The Beauly-Denny project has been recognised for its contribution to decarbonising electricity generation in Scotland with a special Judges Award at the Scottish Green Energy Awards 2016.
The new 220km line has renewed the spine of the electricity transmission network between the Highlands and the Central Belt. It is supported by 615 steel lattice towers which were specifically designed to take account of latest engineering standards, as well as the challenging terrain and the extreme weather conditions experienced at over 2500 feet above sea level. Alongside simultaneous reinforcement of the main existing transmission line between the Highlands and Aberdeenshire, the project had enabled over 80 additional wind, hydro and solar power developments by the end of 2015, providing almost 1500MW of additional generation capacity. It also contributed £100m to the Scottish economy through its development and construction, supporting 1500 jobs.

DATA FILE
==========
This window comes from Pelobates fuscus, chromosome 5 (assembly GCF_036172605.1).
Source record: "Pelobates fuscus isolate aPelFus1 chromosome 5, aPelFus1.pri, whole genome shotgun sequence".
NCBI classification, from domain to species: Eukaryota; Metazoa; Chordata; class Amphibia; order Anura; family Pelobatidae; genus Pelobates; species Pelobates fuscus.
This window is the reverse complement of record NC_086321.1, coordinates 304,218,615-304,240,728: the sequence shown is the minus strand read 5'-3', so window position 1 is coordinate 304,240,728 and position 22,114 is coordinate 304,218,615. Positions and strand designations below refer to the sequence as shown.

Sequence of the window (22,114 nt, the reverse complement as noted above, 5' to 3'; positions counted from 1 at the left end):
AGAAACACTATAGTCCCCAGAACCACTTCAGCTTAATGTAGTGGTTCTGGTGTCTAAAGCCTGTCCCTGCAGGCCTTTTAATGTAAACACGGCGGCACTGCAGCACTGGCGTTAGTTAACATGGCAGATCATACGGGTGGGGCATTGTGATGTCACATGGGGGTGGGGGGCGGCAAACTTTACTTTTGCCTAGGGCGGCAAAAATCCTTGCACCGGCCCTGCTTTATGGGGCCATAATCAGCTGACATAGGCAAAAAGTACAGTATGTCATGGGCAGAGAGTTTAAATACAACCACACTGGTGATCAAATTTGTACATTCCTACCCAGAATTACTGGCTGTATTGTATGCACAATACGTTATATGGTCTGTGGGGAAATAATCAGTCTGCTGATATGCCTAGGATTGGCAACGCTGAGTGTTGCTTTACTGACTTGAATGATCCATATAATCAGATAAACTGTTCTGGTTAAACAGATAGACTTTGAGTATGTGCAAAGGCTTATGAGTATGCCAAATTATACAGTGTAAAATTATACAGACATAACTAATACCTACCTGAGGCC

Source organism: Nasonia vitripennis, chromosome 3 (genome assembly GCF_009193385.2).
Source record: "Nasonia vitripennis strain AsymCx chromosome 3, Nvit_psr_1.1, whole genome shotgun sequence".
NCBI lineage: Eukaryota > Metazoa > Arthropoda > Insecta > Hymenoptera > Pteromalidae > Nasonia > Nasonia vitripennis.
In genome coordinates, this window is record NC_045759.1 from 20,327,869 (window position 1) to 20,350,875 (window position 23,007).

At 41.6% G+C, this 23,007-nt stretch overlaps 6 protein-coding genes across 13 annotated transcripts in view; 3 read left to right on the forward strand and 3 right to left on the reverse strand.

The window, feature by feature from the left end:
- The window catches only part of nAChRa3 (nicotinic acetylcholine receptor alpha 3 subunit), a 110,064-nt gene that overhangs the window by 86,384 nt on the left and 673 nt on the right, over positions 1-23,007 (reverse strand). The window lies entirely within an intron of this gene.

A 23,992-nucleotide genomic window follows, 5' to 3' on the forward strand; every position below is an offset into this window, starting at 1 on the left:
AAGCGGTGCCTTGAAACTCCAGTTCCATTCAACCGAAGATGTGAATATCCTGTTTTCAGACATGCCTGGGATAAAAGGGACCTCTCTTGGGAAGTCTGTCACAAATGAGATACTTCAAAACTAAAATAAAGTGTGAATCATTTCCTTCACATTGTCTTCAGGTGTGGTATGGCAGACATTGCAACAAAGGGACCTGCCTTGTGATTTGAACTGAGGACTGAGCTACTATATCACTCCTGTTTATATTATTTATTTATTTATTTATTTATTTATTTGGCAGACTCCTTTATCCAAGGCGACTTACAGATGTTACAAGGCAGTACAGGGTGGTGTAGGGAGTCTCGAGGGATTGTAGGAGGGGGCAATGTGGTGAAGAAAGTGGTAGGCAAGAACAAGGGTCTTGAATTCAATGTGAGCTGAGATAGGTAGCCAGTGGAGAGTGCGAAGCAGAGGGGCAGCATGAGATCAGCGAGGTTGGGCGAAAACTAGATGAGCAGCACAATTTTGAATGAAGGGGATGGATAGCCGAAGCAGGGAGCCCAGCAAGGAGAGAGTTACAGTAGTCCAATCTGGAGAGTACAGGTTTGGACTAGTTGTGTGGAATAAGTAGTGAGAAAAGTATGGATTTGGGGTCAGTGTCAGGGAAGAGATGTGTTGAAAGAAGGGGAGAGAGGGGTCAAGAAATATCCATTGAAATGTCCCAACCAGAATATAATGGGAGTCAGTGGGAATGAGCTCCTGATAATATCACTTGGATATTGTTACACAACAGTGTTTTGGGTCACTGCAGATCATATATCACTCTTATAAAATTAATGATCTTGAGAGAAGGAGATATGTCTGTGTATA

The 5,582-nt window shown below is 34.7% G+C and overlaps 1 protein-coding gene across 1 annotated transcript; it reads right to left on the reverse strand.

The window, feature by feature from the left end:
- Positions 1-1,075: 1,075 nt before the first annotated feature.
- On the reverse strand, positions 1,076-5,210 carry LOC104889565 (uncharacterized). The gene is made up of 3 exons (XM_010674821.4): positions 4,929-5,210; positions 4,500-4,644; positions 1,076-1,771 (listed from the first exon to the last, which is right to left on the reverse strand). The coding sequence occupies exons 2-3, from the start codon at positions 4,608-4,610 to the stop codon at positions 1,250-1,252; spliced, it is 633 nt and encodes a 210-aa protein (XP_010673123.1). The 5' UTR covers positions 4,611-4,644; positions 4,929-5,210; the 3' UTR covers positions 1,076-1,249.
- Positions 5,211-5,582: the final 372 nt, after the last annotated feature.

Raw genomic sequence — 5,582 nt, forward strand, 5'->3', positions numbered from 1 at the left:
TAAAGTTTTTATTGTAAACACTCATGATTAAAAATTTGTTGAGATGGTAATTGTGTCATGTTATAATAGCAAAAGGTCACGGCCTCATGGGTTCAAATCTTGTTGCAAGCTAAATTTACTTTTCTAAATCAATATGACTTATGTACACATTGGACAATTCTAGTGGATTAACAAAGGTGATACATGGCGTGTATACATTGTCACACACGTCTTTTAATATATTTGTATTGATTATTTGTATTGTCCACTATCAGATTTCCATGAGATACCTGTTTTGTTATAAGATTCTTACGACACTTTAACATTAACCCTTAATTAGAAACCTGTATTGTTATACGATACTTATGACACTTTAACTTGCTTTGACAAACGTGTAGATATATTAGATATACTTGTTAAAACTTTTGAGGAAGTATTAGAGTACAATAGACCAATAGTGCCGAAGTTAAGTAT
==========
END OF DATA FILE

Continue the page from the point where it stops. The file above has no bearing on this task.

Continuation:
Beauly-Denny was delivered jointly by the transmission teams at Scottish and Southern Electricity Networks (SSEN) and SP Energy Networks. Its full length was energised successfully a year ago.
Responding to the news, SSEN Director of Transmission David Gardner said:
“There will be very few people in our business who haven’t contributed in some way to the successful design and delivery of Beauly-Denny, not to mention our contractors who built the line and our counterparts at SPEN who worked with us.
“This award is well deserved recognition for a huge team effort. It recognises both the scale of our achievement and the critical significance of the project to the success of renewable energy in the north of Scotland. From Caithness-Moray to our customer connection projects and the challenges of operating our expanded network, our work today is no less important to our customers. We have exciting opportunities to build on this success in the years ahead.”
As well as replacing a pre-existing 132 kilovolt overhead line, work associated with Beauly-Denny has also enabled the removal of an additional 69km of transmission line, including 53km within the Cairngorms National Park. Work is set to begin before the end of the year to remove a further 40km of overhead line from the heart of the National Park between Boat of Garten and Kingussie.
A helicopter carrying out stringing works on the Beauly-Denny line near Fort Augustus (picture: Balfour Beatty)